J Cell Biol 2002 Mar 11;156(6):1015-28. Epub 2002 Mar 11.
Department of Biochemistry, University of Iowa, Iowa City, IA 52242, USA.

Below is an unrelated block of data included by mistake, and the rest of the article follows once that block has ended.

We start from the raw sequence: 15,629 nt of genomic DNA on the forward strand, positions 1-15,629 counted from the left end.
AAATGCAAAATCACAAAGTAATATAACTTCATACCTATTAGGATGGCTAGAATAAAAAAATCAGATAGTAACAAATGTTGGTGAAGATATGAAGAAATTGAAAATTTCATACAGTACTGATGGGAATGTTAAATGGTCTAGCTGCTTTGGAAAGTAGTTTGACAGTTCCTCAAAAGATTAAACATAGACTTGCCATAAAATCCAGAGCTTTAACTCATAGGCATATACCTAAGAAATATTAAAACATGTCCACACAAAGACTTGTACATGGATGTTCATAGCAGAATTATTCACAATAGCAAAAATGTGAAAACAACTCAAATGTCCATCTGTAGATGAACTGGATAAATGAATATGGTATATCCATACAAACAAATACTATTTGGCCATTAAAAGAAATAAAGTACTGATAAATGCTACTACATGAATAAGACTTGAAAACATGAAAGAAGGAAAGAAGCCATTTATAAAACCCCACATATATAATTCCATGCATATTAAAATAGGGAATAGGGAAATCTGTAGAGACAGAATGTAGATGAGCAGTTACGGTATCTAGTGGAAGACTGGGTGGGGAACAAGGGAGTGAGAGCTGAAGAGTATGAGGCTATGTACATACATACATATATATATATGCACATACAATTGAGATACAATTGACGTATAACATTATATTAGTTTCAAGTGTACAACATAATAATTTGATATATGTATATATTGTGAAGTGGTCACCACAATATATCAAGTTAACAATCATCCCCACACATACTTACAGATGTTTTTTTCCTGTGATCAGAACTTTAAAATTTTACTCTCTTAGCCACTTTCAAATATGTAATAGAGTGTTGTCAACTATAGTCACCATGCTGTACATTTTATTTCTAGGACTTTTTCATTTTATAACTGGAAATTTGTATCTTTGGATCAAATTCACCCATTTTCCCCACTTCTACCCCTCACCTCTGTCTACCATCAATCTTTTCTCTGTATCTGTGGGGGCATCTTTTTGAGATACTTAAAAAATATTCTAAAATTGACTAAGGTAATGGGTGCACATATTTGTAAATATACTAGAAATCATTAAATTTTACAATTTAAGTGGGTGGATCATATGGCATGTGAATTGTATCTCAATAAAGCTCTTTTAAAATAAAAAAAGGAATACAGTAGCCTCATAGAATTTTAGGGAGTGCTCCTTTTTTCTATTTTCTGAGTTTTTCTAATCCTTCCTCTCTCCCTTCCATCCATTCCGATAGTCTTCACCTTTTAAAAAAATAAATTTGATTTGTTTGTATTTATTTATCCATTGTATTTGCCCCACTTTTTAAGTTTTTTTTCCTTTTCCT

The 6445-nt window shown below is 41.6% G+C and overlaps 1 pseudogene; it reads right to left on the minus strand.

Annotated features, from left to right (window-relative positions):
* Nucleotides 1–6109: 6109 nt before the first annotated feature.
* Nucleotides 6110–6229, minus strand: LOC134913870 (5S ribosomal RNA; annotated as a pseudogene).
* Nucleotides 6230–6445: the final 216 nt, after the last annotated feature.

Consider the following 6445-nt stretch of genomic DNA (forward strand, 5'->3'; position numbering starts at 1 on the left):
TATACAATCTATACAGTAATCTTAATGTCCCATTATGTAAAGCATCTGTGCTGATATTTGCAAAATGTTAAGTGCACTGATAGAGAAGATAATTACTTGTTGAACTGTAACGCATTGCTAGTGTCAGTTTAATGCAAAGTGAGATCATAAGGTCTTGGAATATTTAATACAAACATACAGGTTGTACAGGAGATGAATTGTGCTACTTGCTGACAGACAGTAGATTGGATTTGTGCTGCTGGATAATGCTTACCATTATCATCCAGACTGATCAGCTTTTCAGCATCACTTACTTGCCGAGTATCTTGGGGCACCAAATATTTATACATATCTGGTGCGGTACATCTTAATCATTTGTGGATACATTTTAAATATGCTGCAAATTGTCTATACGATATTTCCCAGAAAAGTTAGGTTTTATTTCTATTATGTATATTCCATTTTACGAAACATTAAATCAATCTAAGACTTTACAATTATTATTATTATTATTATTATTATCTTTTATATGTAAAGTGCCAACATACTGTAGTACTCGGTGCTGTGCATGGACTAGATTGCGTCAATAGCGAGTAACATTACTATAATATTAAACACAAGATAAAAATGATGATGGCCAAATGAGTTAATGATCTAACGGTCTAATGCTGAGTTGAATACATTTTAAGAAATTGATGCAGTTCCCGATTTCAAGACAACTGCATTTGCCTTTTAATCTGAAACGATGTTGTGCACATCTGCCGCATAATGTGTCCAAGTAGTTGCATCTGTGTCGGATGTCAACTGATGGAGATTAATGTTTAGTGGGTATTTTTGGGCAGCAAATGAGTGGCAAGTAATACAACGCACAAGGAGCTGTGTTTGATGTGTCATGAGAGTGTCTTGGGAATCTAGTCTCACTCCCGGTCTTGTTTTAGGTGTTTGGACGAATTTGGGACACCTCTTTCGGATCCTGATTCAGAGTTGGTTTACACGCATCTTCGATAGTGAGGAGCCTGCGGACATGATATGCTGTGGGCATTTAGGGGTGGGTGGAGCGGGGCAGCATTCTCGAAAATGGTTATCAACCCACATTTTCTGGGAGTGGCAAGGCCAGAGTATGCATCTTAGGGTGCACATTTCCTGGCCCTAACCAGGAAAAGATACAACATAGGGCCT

Phosphatidylinositol 3,5-bisphosphate (PtdIns[3,5]P(2)) was first identified as a non-abundant phospholipid whose levels increase in response to osmotic stress. In yeast, Fab1p catalyzes formation of PtdIns(3,5)P(2) via phosphorylation of PtdIns(3)P. We have identified Vac14p, a novel vacuolar protein that regulates PtdIns(3,5)P(2) synthesis by modulating Fab1p activity in both the absence and presence of osmotic stress. We find that PtdIns(3)P levels are also elevated in response to osmotic stress, yet, only the elevation of PtdIns(3,5)P(2) levels are regulated by Vac14p. Under basal conditions the levels of PtdIns(3,5)P(2) are 18-28-fold lower than the levels of PtdIns(3)P, PtdIns(4)P, and PtdIns(4,5)P(2). After a 10 min exposure to hyperosmotic stress the levels of PtdIns(3,5)P(2) rise 20-fold, bringing it to a cellular concentration that is similar to the other phosphoinositides. This suggests that PtdIns(3,5)P(2) plays a major role in osmotic stress, perhaps via regulation of vacuolar volume. In fact, during hyperosmotic stress the vacuole morphology of wild-type cells changes dramatically, to smaller, more highly fragmented vacuoles, whereas mutants unable to synthesize PtdIns(3,5)P(2) continue to maintain a single large vacuole. These findings demonstrate that Vac14p regulates the levels of PtdIns(3,5)P(2) and provide insight into why PtdIns(3,5)P(2) levels rise in response to osmotic stress.